Medical workers surround 34-day-old Noubia, the last known patient to contract Ebola in Guinea, as she was released from a Doctors Without Borders treatment center in Conakry on Nov. 28.
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Dr. Mosoka Fallah (center), an epidemiologist who investigates cases of Ebola, meets with residents of New Kru Town, a district in Monrovia, Liberia.
Daniel Berehulak/The New York Times/Redux
Nancy Writebol, a missionary who recovered from Ebola she contracted in Liberia in 2014, told a reporter last July that she was still experiencing knee pain and hadn't fully regained her energy.
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The winner of Liberia's Integrity Idol 2015 is registered nurse Jugbeh Tarpleh Kekula. She works in the emergency room at the Liberia Government Hospital in Buchanan, the country's third-largest city with a population of some 35,000.
Carielle Doe for NPR
The photographer brings a surreal touch to the epidemic that struck West Africa in photos titled "Le Temps Ebola." The suits worn by the people portraying health professionals evoke carnival masks and animal masks. The question the photographer ponders: "Are these figures here to protect the people or to harm them?," reflecting mistrust of medical workers in the early stages of the outbreak.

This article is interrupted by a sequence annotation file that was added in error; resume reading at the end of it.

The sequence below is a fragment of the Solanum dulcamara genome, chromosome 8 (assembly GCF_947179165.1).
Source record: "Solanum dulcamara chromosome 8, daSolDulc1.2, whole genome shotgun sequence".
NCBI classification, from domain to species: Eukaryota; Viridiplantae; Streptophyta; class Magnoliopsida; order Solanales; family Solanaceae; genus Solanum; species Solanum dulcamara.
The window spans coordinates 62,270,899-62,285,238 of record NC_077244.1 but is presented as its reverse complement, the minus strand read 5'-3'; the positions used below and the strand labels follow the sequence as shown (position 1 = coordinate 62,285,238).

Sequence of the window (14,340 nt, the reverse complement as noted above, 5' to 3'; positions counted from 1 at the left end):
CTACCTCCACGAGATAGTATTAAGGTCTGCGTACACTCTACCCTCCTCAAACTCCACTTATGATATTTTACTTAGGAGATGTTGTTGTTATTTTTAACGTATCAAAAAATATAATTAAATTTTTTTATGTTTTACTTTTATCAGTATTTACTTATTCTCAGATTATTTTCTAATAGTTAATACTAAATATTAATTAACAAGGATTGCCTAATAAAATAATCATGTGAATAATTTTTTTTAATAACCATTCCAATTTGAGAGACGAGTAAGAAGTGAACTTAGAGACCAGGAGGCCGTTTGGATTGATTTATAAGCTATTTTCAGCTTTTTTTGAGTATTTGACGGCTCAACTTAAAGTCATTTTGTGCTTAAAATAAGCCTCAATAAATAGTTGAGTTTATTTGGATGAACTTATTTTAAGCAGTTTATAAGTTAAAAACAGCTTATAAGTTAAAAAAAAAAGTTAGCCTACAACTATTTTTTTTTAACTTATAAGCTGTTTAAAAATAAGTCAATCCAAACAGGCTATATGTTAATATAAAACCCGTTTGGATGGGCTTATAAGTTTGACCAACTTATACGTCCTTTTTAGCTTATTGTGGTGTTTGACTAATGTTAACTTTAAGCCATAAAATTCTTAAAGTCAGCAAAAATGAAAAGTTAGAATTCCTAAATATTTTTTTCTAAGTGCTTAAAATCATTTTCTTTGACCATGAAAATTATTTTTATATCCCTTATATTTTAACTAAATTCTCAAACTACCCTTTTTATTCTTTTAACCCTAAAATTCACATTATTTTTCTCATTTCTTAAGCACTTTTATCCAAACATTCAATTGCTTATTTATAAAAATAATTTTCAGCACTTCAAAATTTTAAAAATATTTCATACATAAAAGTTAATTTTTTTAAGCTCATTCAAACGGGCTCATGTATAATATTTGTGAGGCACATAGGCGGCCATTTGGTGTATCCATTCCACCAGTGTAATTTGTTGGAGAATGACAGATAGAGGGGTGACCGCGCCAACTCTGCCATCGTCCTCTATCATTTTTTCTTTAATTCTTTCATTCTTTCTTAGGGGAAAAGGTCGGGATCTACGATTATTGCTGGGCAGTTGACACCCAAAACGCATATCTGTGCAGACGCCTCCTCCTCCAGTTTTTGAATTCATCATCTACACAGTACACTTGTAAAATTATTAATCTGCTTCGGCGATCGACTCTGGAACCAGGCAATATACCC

Courtesy of Bakary Emmanuel Daou
Some health workers in Liberia had stopped using the protective gear that was part of the Ebola routine. The photo above is from 2014, when the epidemic was at its peak.
David P. Gilkey/NPR
The WHO says transmission of Ebola has stopped in Sierra Leone. In August, Adama Sankoh, center, who contracted the virus after her son died from the disease, was cheered after being discharged from a treatment center near Freetown.
Nurse Kaci Hickox speaks to the media last year outside her home in Fort Kent, Maine. Hickox, who sharply protested being quarantined at a New Jersey hospital in 2014 after she returned from treating Ebola patients in West Africa, has filed a lawsuit against the state of New Jersey.
Robert F. Bukaty/AP
Dr. Ian Crozier survived Ebola, only to have his normally blue left eye turn green because of inflammation. Though the rest of his body was Ebola-free, his eye was teeming with the virus.
Emory Eye Center
When Dr. Boie Jalloh got the call to join the fight against Ebola in Sierra Leone, his friends told him he'd be crazy to sign on. It's a good thing he didn't listen.
Aurelie Marrier Dunienville for NPR